So in a way, you are standing there with Mary Magdalene. The question is posed to each of you. You all have questions about what comes next. You have choices to make about your future. You’re thinking about what comes next for your aging parents. You’re thinking about what comes next for your kids. You’re thinking about your job, your work, your career. You’re thinking about when to retire or when to start a family. Hear those words from Jesus – “Do not hold on to me.” Do not go back to that same old peanut butter and honey sandwich. Try the new thing, trust that God is leading you into the future as God has always done. Give up the steady diet of spiritual milk and feast on the Easter life (I Corinthians 3:2). God has prepared a rich banquet of love, of grace, of mercy. It’s all on the table for you if only you would actually try it and taste it. If all you want is normal, then go ahead and keep on doing what you’ve always done. But if you want something better, something good, taste and see this Easter hope. All you have to do is let go.
And with that comes a divine imperative. “Go.” “Go to my brothers and say to them” (John 20:17). Mary Magdalene is the first preacher of the resurrection. She is the first one to tell anyone that Jesus is risen from the dead. Most importantly, she lets go of Jesus and she goes to preach the first Easter sermon, “I have seen the Lord” (John 20:18).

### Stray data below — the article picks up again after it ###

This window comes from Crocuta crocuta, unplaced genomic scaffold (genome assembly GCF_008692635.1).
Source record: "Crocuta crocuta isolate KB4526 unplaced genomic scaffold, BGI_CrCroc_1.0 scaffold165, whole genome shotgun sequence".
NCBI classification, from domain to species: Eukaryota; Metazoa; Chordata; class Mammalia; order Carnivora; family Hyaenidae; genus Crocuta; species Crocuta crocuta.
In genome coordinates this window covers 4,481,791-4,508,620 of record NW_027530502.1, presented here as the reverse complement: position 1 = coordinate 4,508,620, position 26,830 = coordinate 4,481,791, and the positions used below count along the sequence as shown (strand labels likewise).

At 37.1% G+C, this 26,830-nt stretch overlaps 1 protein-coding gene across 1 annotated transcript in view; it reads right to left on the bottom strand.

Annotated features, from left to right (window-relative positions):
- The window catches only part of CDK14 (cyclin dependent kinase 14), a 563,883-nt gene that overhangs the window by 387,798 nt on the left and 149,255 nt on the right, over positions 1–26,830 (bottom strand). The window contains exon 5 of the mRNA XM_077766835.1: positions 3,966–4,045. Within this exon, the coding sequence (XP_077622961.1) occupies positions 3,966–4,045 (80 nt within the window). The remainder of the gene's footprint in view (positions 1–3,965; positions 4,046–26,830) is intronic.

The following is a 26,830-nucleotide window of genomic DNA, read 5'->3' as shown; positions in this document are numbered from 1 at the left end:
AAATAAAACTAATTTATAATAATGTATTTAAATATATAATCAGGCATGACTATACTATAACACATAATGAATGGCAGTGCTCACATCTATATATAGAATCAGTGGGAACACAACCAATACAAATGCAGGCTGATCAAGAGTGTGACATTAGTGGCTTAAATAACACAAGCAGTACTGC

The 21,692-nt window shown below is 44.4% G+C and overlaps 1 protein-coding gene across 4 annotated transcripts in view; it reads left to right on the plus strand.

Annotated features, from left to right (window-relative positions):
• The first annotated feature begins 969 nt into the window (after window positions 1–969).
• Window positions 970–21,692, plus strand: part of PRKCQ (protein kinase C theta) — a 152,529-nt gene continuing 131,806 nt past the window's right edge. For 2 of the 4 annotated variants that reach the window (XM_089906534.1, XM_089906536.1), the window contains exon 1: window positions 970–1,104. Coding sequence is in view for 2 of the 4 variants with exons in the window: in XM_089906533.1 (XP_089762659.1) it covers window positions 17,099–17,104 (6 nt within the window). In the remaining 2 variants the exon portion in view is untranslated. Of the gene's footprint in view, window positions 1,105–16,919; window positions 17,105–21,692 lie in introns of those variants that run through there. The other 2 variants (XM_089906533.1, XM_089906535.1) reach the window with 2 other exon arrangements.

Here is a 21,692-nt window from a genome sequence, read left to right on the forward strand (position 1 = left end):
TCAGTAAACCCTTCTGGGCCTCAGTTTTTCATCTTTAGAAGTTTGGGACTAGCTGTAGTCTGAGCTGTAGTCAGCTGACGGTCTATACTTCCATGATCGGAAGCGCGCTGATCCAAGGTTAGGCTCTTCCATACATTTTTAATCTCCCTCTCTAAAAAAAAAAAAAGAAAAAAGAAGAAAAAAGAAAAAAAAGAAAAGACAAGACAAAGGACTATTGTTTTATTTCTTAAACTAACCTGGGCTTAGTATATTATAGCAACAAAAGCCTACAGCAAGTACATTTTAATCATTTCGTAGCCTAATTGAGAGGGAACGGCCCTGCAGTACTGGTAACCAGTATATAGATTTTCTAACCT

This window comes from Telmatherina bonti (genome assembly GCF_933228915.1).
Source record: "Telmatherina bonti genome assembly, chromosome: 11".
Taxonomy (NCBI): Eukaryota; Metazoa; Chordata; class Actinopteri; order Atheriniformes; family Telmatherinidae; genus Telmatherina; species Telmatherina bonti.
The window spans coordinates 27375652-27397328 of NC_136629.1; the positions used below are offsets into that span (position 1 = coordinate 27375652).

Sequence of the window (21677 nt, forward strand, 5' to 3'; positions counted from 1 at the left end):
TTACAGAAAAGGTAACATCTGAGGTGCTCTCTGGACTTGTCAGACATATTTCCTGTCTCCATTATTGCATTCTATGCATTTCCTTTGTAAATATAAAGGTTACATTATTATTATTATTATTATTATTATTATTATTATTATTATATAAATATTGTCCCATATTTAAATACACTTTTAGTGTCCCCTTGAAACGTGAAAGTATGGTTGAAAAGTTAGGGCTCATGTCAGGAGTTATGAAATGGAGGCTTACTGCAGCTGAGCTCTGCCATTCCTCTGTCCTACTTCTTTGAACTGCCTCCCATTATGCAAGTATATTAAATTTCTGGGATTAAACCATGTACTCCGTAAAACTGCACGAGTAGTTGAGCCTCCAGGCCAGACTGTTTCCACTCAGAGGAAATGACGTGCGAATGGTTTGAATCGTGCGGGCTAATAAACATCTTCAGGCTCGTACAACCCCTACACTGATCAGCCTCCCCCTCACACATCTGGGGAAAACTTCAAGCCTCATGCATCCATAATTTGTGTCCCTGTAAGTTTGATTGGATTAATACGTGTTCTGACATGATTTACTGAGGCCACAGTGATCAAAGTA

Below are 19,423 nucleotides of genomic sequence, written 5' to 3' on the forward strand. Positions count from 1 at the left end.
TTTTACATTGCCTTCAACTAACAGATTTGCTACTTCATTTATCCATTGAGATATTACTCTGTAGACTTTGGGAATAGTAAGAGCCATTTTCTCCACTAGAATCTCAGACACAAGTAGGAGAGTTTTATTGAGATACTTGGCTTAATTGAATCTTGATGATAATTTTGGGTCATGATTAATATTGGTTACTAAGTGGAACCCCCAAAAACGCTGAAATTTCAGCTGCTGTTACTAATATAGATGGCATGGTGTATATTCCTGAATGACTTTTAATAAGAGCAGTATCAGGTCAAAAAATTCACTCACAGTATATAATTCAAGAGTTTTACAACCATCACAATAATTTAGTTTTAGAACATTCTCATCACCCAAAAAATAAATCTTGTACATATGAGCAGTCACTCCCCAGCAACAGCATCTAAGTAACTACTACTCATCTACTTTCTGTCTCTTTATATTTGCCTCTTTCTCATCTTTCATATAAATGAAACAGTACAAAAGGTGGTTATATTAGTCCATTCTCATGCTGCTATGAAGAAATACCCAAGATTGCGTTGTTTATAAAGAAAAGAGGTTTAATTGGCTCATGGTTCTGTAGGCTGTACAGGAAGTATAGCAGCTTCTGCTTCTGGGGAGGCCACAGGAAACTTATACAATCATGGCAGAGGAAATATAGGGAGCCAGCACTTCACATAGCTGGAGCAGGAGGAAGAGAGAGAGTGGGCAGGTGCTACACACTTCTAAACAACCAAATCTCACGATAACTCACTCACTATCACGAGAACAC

My friends, my brothers and sisters, let go and go. Let go of what is holding you back and make that next decision in your life as if you were in the garden on that Easter morning. Sure, this Easter life will taste new and different. It may not seem normal to you. But it will be good. I mean, dead people don’t normally get up from the grave, and yet here we are. Not because it is normal, but because it is good. Easter is this gift from God, this glimpse into our glorious future. So let go of your fears and follow the Spirit. Go and imagine ways that the world could be better and healthier and more joyful. Go and bravely take hold of what the Spirit is calling you to do. Go and dream of the Kingdom of God on earth. Let go, and go say that you have seen the Lord.